My first Marathon in Athens for the British Red Cross
OK, this is a bit of a crazy story but here it goes …before I began my EVS in Athens about 10 months ago, the only running I had ever done was for the busses in London and to be honest I would often miss most of them. Therefore, running was the last activity I thought I would ever get into whilst I was here for the year volunteering on a community integration project for young migrants, asylum seekers and refugees called the ‘Time to be Welcome’ project. But that’s exactly what happened. Plus when I made the decision to run my first marathon in the country where the sport started, I had only been running on a regular basis for about 4 months and the actual training I did for it only lasted about a month. That was all. Now I know what you’re thinking – ‘that’s crazy, right?’ And I agree with you, but it was too big of an opportunity to miss and so I went for it, and here are a few of the reasons I used to justify my crazy decision…
1) I just loved running
When my friend and fellow EVS volunteer Rachael first got me into running I never imagined that I’d end up enjoying it as much as I have. And since I had been running so often I figured I might as well put my running skills to the ultimate test in the most meaningful race there is, and plus it was in the country where it all started.
2) I figured if you’re going to run …run for something
By the time I decided to run the marathon, I had been volunteering with the British Red Cross for 4 months and in that time I had delivered countless non-formal educational and recreational activities that supported efforts to integrate young refugees into Athens. Through this experience I learned a lot about the incredible work the BRC do on behalf of people in crisis; from training volunteers in first aid and responding to emergencies, to supporting pensioners’ mobility and family reunification for refugees, and so much more. In short I couldn’t have been prouder to run my first marathon for this amazing charity.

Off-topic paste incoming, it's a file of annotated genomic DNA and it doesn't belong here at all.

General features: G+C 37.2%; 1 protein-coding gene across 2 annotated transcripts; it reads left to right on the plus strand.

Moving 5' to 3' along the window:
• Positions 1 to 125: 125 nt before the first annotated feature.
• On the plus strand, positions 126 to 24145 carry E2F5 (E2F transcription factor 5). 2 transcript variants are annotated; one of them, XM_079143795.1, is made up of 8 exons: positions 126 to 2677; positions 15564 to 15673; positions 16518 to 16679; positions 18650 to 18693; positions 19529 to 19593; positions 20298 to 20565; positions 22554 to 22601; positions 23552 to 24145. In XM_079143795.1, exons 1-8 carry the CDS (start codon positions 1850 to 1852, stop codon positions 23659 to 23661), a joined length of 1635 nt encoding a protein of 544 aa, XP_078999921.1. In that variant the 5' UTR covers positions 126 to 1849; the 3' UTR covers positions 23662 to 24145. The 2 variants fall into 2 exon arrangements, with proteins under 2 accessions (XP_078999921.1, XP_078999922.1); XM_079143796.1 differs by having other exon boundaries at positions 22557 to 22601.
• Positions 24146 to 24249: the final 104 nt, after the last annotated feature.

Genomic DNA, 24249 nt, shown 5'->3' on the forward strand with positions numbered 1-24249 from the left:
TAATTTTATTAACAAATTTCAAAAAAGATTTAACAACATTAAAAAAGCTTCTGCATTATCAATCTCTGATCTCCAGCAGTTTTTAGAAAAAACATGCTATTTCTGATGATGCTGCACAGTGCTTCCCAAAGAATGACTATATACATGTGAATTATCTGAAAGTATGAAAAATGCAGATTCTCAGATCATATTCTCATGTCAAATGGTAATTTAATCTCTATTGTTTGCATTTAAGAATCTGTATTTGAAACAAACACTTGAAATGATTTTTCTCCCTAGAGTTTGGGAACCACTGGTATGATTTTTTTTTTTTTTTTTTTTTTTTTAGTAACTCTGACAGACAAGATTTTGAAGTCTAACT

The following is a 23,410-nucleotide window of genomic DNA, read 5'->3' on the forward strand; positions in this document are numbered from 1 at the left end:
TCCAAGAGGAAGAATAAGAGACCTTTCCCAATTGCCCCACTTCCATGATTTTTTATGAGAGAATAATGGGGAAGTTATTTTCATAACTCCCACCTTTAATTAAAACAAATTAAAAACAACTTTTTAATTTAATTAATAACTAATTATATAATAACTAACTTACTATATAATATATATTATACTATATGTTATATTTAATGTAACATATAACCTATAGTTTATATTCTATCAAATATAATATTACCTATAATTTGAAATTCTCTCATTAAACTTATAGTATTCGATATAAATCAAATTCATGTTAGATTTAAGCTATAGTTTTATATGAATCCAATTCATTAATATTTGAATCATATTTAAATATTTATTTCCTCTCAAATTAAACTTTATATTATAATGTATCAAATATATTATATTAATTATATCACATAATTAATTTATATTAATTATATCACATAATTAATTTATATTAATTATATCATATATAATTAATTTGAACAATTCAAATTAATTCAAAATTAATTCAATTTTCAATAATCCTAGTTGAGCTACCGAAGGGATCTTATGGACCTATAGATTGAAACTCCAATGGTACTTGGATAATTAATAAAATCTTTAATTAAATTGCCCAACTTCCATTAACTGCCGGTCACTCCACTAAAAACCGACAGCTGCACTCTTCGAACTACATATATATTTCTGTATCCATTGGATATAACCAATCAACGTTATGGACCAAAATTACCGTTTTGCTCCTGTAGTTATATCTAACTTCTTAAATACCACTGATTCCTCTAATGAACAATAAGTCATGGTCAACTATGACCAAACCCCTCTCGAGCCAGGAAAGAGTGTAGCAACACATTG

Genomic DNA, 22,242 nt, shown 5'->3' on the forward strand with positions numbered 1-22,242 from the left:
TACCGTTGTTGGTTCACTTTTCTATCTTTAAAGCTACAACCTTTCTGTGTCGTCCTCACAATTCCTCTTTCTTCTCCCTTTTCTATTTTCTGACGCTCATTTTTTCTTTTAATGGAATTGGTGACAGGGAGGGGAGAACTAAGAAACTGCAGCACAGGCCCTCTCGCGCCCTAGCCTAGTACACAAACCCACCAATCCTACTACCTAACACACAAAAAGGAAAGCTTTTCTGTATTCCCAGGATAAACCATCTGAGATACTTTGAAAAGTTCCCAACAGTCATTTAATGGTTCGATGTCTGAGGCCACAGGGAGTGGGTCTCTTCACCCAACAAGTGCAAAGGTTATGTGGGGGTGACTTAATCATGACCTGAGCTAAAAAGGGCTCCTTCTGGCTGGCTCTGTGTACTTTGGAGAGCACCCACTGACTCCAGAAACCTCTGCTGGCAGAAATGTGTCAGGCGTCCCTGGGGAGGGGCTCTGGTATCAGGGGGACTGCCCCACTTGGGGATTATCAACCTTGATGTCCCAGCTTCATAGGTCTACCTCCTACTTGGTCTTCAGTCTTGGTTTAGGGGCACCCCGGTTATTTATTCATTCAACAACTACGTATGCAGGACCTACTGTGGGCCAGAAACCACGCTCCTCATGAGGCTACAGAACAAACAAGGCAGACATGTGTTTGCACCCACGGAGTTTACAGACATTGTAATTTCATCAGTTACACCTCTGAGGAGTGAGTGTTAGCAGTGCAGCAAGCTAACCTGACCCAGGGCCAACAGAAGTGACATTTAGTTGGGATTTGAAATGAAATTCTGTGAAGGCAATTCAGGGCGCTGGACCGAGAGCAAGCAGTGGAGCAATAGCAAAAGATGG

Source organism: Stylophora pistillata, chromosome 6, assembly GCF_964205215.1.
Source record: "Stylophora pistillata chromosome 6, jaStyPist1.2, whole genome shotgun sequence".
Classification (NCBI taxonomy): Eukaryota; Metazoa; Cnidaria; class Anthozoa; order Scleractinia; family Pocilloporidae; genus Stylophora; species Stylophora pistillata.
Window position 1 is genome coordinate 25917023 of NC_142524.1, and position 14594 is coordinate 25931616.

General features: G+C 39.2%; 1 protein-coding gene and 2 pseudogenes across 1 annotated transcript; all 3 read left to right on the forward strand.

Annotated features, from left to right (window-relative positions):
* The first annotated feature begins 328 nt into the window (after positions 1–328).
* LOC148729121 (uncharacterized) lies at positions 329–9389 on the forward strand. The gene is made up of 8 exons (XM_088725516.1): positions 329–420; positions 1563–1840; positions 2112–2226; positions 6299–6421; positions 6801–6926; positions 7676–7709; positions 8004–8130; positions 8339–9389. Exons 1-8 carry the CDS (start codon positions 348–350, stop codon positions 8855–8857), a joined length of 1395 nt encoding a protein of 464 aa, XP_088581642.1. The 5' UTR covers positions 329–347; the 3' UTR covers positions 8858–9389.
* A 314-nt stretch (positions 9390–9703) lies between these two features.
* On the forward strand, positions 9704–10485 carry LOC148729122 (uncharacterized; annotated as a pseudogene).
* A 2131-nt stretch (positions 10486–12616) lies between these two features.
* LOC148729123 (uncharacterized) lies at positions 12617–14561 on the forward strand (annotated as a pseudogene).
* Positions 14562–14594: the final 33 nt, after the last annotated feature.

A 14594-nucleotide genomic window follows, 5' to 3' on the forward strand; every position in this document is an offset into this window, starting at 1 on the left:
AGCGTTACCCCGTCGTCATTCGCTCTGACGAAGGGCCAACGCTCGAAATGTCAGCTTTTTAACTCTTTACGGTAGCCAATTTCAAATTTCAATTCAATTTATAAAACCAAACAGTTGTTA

3) To run in the footsteps of history
Part of my inspiration to run the marathon in Greece stemmed from the story of the Athenian soldier and messenger Pheidippides; who is also known as the Legendary Runner of Marathon. Centuries ago, he ran a long distance from the battlefield at Marathon to Athens in order to tell the people that the Athenians had won. The distance he ran between Marathon and Athens is about 26 miles (or 42km), and hence today’s marathon races have been created to commemorate that. I was so fascinated by this story that I had to run in the 35th Athens Authentic Marathon, to follow in the footsteps of Pheidippides and also because it was on the same route as the first official marathon in 1896. Plus I dressed up like Pheidippides for the race too.
On the day of the race itself, I was a bit nervous because I had never run a distance like this before but nevertheless I persisted. I did so only because of all the people who supported me on this crazy journey – whether it was through their words of encouragement or through their many top tips, and of course it was also because of their generous donations to the BRC. At first I only intended on raising £50 but by the end I had managed to raise almost £300. Without their support I honestly don’t think I would have made it to the finish line because it was one tough race. In fact, and I’ll end with this story, there was a point in the race when I was very doubtful I would make it to the end because my knees just couldn’t keep going. But to my amazement, at that moment of personal crisis it was volunteers from the Hellenic (Greek) Red Cross that came to my rescue. It was a moment that reminded me of why I was running this race for the BRC because it reminded me that the Red Cross doesn’t just help those in the most severe of crises, but instead it helps everybody in crisis everywhere, including a first time marathon runner whose knees had just given out. It’s why I’m so proud I ran my first marathon for them, even if it took me over 6 hours, and I promise I would do it again.